Round 158

Greetings Eric, I have the last two editions of your Training for Climbing book. I’ve found all of the information extremely helpful in crafting my own training plans and analysis of my climbing. In the newest edition, I noticed that hangboard routines like repeaters have been changed…and some new hangboard routines added. I’m interested to hear what makes these new exercises a better choice. –Andrew (Wyoming)

Hey Andrew, Glad the books are helping you out! The new edition of TFC is a huge upgrade, and I’ve refined many of the training protocols. I think a hangboard is most effective for training max strength and strength endurance, whereas lower intensity (mainly aerobic) endurance is best trained on a climbing wall or the cliff roped. Anyway, the Repeaters are still in the book, but in a slightly different format—check out pages 186-188. These progressions will develop strength endurance (and get you pumped), just like the older repeater formats. Happy training!

Hi Eric, I appreciate your systematic approach to training with quantifiable results—It seems to take the mystery out of reaching those higher grades. While I previously focused my training solely on endurance, after being convinced by your podcast and videos, I’ve recently started using your maximum strength fingerboard workouts. On the 7-53 workout, I am up to 26lbs of added weight on a 5/8″ edge. Rather than having a vague goal of hanging with as much weight as possible, I’d like to focus my training goals. Assuming finger strength is the limiting factor, is there a target weight you would expect a 5.12/V5 climber to be able hang with on a given edge size? –Drew (Utah)

Hey Drew, Yes, getting strong is important—finger strength, pulling strength (weighted pull-ups), and shoulder stabilizer strength. You MUST train all 3, as I’ve laid out in my books and podcasts—doing just one will be much less effective and tempts injury. The 7-53 protocol is very effective, but don’t overdo it….and risk a finger injury; twice per week is the goal. As for the amount of weight to add….really, there is no set weight amount that correlates with grade, since there are so many other influential factors such as technique, the mind, and body composition. Anyway, the right training weight is an amount that requires about 90% effort to hang for 7 seconds. If you fail at 7 seconds or less, then reduce the weight used.

Hello Coach Eric! I just started reading Maximum Climbing and I got to the X Factors section, which immediately made me more excited to read the book since I loved your X Factors Podcast. There is a group of myself, my wife, and good friends that climb regularly together both indoors and outdoors. I have noticed that oftentimes if one of us is doing well others tend too also—the old send train starts down the tracks. However if one individual is not doing so well the opposite can become true as well. Sometimes we get caught up in others agendas and it inhibits personal growth, I love the social aspect of climbing but after all it is first and foremost an individual sport and journey. What advice and tips can I give my friends so we can all stay in our own journey of abilities and achievements yet still enjoy group trips and experiences? –Matt (California)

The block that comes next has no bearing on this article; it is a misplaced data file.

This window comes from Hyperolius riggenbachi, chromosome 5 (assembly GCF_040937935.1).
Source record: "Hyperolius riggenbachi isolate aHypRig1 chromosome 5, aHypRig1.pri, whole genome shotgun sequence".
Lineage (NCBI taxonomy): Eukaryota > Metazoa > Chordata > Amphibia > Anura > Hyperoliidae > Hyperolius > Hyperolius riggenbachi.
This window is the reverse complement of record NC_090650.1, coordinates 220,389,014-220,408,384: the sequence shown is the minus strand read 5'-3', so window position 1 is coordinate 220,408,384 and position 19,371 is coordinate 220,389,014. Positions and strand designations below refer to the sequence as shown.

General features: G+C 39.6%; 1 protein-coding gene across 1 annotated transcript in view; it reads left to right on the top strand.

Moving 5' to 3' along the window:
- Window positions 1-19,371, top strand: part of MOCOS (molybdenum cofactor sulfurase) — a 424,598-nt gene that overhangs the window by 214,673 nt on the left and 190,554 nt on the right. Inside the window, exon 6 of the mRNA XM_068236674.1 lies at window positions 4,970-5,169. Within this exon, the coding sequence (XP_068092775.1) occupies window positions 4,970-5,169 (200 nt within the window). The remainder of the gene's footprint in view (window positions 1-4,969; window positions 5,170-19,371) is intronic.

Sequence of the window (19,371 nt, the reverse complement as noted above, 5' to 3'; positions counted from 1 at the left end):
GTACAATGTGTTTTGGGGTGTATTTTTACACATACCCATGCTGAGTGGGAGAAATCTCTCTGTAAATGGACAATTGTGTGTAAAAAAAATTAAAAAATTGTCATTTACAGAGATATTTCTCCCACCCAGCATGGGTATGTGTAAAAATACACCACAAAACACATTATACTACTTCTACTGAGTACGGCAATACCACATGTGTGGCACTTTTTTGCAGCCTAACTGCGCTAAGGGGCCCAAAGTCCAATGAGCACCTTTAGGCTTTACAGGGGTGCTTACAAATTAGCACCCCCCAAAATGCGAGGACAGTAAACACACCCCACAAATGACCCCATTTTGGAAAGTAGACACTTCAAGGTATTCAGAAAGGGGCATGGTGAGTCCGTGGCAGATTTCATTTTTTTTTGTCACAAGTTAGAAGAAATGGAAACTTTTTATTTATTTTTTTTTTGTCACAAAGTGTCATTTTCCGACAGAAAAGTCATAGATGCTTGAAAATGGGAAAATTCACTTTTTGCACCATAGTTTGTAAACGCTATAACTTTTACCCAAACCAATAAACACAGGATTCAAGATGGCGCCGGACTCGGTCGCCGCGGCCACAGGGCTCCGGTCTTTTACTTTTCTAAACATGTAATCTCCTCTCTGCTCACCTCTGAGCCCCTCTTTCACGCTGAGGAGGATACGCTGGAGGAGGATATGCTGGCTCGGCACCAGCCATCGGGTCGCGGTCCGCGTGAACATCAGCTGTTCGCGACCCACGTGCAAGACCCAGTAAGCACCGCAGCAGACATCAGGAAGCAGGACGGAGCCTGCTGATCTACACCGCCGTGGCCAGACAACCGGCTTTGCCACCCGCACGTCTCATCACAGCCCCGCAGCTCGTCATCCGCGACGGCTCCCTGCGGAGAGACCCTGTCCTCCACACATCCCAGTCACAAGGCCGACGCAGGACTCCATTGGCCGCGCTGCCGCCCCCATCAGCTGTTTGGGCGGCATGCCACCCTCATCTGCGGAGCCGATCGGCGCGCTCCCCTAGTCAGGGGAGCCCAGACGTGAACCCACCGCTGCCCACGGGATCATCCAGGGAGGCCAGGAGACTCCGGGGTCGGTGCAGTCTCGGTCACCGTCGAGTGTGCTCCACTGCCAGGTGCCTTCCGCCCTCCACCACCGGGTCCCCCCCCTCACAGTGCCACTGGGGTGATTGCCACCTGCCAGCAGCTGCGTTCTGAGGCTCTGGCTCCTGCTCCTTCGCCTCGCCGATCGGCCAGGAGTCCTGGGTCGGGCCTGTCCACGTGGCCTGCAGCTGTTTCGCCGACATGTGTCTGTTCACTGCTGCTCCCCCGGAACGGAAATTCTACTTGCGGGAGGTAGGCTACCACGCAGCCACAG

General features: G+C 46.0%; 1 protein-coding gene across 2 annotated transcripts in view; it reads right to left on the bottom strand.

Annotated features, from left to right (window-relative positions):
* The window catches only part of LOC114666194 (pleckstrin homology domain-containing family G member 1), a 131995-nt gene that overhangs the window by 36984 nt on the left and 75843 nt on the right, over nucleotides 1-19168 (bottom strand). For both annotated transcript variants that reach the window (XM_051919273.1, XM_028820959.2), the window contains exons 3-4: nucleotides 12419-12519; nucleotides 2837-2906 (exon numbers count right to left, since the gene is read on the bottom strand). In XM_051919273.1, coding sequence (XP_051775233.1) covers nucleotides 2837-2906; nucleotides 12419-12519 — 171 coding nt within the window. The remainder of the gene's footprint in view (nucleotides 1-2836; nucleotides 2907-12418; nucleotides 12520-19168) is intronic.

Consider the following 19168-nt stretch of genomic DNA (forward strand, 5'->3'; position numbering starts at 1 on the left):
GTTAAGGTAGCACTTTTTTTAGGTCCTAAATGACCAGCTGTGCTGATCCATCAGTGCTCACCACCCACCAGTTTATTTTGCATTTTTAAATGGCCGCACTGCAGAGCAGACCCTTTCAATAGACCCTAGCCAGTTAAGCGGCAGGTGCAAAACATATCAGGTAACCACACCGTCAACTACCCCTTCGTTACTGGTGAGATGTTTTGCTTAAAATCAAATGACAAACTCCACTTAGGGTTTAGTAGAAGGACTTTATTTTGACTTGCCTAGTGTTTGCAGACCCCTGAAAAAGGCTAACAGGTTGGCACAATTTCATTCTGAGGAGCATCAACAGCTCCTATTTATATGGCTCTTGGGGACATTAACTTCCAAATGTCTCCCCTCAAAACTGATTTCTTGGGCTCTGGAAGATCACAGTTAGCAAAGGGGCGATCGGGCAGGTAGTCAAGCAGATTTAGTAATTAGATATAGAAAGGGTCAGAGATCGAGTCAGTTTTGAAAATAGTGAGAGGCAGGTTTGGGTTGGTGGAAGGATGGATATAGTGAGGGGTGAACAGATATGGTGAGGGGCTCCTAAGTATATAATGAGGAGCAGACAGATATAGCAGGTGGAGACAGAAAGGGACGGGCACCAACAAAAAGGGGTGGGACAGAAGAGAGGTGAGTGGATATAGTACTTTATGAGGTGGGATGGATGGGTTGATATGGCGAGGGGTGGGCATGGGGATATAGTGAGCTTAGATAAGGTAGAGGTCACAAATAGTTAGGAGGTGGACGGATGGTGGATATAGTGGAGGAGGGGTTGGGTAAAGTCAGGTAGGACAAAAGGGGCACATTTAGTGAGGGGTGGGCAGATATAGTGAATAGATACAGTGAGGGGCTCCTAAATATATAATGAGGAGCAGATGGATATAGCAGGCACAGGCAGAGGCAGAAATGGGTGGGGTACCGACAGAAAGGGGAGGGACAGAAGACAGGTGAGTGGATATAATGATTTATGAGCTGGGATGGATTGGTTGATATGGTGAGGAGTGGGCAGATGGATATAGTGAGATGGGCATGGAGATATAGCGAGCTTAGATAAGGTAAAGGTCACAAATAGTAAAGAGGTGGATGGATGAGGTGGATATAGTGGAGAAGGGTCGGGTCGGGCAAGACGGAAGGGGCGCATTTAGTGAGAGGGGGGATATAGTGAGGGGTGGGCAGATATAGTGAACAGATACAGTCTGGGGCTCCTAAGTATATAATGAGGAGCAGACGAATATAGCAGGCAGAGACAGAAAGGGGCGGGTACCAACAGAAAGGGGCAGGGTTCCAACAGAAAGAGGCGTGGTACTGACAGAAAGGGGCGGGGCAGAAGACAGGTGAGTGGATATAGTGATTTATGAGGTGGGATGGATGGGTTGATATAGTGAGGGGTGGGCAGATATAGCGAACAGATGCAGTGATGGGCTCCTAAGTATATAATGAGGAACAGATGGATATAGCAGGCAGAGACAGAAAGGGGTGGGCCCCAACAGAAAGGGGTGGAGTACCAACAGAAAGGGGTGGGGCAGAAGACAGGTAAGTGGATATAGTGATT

Hey Matthew! Glad you like the book and podcast. I’m happy to hear you’re dialing into the mental side of things…as this is an often-overlooked area (many younger climbers just obsess on getting stronger)…and mental development is the real key to mastery and high achievement (in any field). Anyway, you’ve asked a tough question. The group dynamic can be a wonderful thing—but sometimes a ball & chain. It’s my experience that in climbers who mainly boulder, the “group thing” and social aspect can be very positive and uplifting. However, with roped climbing it can be a different story. Doing routes is a bigger time commitment and harder to “share” with several climbing friends, unless you have a crag with a route that fits each person. So if roped climbing is your focus, then it might be best to identify a single “best partner” who has similar goals and ability—this way you can train and send together.

Otherwise, I’m not sure what else to say other than to train together, motivate and elevate each other at the gym, and always have fun. Of course, each of you needs to determine what specifically is the best workout—based on personal weaknesses, ability, goals, etc. So while you might train together, you each will likely need to do somewhat different programs (exercises, sets/reps, etc).

Hi Eric, I’m training regularly, but I feel that I’m not improving as much as I’m committed to my climbing. I work 50 to 60 hours per week and sometime it’s hard to stick to my training and diet plan. (I should add that I’m Italian, so it’s very hard to stay away from pizza!). Anyway, do you have advice for me to improve? Thanks in advance for any tips for a climber of two years (and 72 kg at height of 180cm) hoping to soon break the 7a plateau. –Mattia (Washington)

Hi Mattia, Plateaus are a natural part of learning a complex sport. For only 2 years of climbing, 7a is actually pretty good. Your weight (72 kg) isn’t bad for your height; so while losing a few kilos might be nice, it’s not essential to climbing 7a+ and above. Most important: climbing is two-thirds mental and technical. My guess is that you have a LOT of work to do in these areas—many climbers spend a decade refining their technique and mental game. This way you climb with more efficiency and apparent strength! Of course, you need to work on the complete picture via a comprehensive program as described in my TFC book. Having a coach work with you in person would be a big help to identify your limiting constraints and create the most effective program for you going forward. Hard for me to do that via email. Good luck! Eric